Research participants answer yes/no questions by forming a Y/N shapes with their bodies
“Children who grew up in this orphanage have similar thinking and conduct. We respect people and we do not pretend like people do in the society. If we trust others; we give ourselves.  On the other hand members of the society do not give themselves, they rather are selfish.”

We are also hearing that although institutions often assist the youth in pursuing some sort of education or vocational training, the support stops as soon as they graduate.  In Ethiopia, the biggest challenge for young people is finding employment.  While young people with family support often have the option of staying with their parents while looking for a good job, orphaned youth must enter the job market immediately so that they can support themselves.  Families also function as a job search and referral system in a place where social connections are the key to getting a good job.  This lack of material and social support leads orphaned youth to take jobs that they are over-qualified for, jobs with low wages and little opportunity of advancement.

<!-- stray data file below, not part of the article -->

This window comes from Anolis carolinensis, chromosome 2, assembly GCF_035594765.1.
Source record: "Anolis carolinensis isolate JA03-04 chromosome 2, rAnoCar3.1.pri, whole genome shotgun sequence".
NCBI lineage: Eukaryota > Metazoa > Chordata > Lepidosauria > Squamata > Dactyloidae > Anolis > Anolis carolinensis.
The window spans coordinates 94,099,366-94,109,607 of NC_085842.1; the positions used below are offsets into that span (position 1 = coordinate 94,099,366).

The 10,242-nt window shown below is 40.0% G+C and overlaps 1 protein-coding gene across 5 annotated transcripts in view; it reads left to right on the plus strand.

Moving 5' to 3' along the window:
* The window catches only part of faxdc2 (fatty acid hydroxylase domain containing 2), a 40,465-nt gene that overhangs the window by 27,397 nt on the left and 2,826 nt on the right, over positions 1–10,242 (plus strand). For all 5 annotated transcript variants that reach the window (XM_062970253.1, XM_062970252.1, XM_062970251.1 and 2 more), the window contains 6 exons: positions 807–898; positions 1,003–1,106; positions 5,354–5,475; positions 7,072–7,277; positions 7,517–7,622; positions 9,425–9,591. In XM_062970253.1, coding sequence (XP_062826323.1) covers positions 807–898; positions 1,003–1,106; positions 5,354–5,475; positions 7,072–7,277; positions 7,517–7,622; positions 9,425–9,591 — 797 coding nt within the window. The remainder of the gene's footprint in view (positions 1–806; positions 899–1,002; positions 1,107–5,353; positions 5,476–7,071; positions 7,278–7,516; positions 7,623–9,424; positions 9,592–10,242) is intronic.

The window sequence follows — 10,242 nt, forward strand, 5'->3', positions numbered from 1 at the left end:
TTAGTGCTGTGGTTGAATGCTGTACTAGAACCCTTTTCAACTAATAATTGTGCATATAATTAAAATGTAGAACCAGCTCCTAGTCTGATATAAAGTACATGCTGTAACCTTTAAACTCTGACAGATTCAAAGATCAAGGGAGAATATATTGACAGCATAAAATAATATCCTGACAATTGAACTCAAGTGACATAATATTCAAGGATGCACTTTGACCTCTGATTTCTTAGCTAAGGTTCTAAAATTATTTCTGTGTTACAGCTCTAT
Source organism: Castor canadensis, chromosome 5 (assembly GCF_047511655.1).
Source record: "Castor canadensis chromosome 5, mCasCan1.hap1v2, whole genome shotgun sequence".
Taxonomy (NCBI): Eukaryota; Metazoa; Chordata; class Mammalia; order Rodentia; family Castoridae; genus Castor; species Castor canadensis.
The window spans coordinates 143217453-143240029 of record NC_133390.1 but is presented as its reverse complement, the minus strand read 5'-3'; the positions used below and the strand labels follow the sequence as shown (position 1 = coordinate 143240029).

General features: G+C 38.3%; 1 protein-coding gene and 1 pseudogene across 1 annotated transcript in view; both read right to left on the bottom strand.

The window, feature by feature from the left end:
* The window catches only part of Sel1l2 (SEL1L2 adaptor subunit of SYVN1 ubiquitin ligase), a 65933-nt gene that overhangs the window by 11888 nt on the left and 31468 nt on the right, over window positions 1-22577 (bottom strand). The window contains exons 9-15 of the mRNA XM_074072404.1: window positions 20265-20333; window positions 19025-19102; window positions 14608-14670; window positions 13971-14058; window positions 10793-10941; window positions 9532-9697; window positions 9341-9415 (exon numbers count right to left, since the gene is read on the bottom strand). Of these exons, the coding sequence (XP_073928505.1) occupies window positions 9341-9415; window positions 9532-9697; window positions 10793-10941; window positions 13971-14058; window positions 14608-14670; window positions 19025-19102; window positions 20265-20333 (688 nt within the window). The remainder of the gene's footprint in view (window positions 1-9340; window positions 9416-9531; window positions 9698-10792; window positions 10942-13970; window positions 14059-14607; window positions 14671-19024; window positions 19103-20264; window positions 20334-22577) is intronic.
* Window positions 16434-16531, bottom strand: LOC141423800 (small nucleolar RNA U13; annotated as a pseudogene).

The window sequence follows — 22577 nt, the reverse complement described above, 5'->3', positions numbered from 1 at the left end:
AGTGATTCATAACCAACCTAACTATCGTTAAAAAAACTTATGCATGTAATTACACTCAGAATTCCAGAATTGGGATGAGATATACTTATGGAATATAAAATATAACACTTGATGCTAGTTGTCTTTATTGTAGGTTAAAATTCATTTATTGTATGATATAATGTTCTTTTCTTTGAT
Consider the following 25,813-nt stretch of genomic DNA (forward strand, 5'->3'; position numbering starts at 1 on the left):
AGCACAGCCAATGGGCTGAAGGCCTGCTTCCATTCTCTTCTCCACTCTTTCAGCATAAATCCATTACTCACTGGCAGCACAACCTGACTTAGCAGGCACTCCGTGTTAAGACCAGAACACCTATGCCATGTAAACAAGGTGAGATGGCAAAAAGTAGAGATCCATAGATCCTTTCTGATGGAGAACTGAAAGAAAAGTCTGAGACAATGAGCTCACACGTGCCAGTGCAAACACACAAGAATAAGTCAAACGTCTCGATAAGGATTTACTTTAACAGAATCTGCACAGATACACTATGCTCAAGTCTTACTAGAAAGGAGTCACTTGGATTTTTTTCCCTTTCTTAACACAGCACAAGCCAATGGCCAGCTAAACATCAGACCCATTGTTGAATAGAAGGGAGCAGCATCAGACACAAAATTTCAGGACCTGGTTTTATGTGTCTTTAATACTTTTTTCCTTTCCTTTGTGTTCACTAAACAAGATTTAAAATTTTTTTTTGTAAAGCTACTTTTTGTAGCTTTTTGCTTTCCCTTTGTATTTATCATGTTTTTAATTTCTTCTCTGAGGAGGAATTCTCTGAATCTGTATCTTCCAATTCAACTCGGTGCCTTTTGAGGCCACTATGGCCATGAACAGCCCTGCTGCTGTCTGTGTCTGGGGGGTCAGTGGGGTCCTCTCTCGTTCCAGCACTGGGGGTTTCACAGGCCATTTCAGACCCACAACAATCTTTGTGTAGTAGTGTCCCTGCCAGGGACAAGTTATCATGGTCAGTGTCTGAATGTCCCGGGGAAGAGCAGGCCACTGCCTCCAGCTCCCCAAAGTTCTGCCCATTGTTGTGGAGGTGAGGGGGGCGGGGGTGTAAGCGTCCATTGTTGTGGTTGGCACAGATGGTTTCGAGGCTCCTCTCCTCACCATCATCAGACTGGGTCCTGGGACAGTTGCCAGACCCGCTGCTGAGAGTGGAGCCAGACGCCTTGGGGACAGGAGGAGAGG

“We suffer long periods of time without any finances…Students who graduated with fewer qualifications and lower grades secure better employment.  We graduate with honors and do not get a job at all.  You can only explain this by people having contacts: relatives, families, etc., and we do not have that.”

For many of the participants in these interviews, telling their stories can be cathartic.  The four girls that Mikiyas and I interviewed at Kidane Mehret orphanage were disappointed that we would not be meeting again.  This was the first time anyone had asked them about their experience or showed an interest in how the transition was affecting them emotionally.  The group from L’Esperance meets weekly for fellowship.  They said that they discuss the challenges they face and lean on each other for support.

I am glad that IOFA’s interview process gives some of these youth the opportunity to process and reflect on their experience, as well as assurance that people do care about them and want to make the experience better for youth aging out of care.

Sarah Lyn Jones
Transitions Initiative Intern